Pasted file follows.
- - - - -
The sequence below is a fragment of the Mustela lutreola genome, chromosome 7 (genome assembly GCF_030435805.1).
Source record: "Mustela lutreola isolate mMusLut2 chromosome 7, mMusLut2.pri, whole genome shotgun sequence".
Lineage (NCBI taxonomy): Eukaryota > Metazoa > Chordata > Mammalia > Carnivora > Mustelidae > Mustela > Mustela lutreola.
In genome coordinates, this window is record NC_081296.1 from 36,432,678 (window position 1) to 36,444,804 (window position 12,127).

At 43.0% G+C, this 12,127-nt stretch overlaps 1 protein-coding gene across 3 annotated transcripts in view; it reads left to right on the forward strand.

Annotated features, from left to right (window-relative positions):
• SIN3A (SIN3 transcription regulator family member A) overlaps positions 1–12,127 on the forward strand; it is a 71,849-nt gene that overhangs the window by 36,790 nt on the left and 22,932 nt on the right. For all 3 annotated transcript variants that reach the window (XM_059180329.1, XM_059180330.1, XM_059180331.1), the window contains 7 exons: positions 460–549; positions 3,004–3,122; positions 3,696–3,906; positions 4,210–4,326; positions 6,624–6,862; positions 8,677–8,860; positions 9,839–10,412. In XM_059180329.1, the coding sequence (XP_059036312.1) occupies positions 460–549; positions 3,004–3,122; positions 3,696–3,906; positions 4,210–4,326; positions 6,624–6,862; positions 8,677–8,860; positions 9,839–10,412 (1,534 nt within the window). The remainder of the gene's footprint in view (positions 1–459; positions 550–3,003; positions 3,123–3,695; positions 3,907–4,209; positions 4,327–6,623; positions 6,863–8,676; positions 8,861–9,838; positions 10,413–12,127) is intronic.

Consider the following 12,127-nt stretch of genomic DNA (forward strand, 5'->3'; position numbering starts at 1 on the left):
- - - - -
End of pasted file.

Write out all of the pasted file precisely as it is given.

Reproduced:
The sequence below is a fragment of the Mustela lutreola genome, chromosome 7 (genome assembly GCF_030435805.1).
Source record: "Mustela lutreola isolate mMusLut2 chromosome 7, mMusLut2.pri, whole genome shotgun sequence".
Lineage (NCBI taxonomy): Eukaryota > Metazoa > Chordata > Mammalia > Carnivora > Mustelidae > Mustela > Mustela lutreola.
In genome coordinates, this window is record NC_081296.1 from 36,432,678 (window position 1) to 36,444,804 (window position 12,127).

At 43.0% G+C, this 12,127-nt stretch overlaps 1 protein-coding gene across 3 annotated transcripts in view; it reads left to right on the forward strand.

Annotated features, from left to right (window-relative positions):
• SIN3A (SIN3 transcription regulator family member A) overlaps positions 1–12,127 on the forward strand; it is a 71,849-nt gene that overhangs the window by 36,790 nt on the left and 22,932 nt on the right. For all 3 annotated transcript variants that reach the window (XM_059180329.1, XM_059180330.1, XM_059180331.1), the window contains 7 exons: positions 460–549; positions 3,004–3,122; positions 3,696–3,906; positions 4,210–4,326; positions 6,624–6,862; positions 8,677–8,860; positions 9,839–10,412. In XM_059180329.1, the coding sequence (XP_059036312.1) occupies positions 460–549; positions 3,004–3,122; positions 3,696–3,906; positions 4,210–4,326; positions 6,624–6,862; positions 8,677–8,860; positions 9,839–10,412 (1,534 nt within the window). The remainder of the gene's footprint in view (positions 1–459; positions 550–3,003; positions 3,123–3,695; positions 3,907–4,209; positions 4,327–6,623; positions 6,863–8,676; positions 8,861–9,838; positions 10,413–12,127) is intronic.

Consider the following 12,127-nt stretch of genomic DNA (forward strand, 5'->3'; position numbering starts at 1 on the left):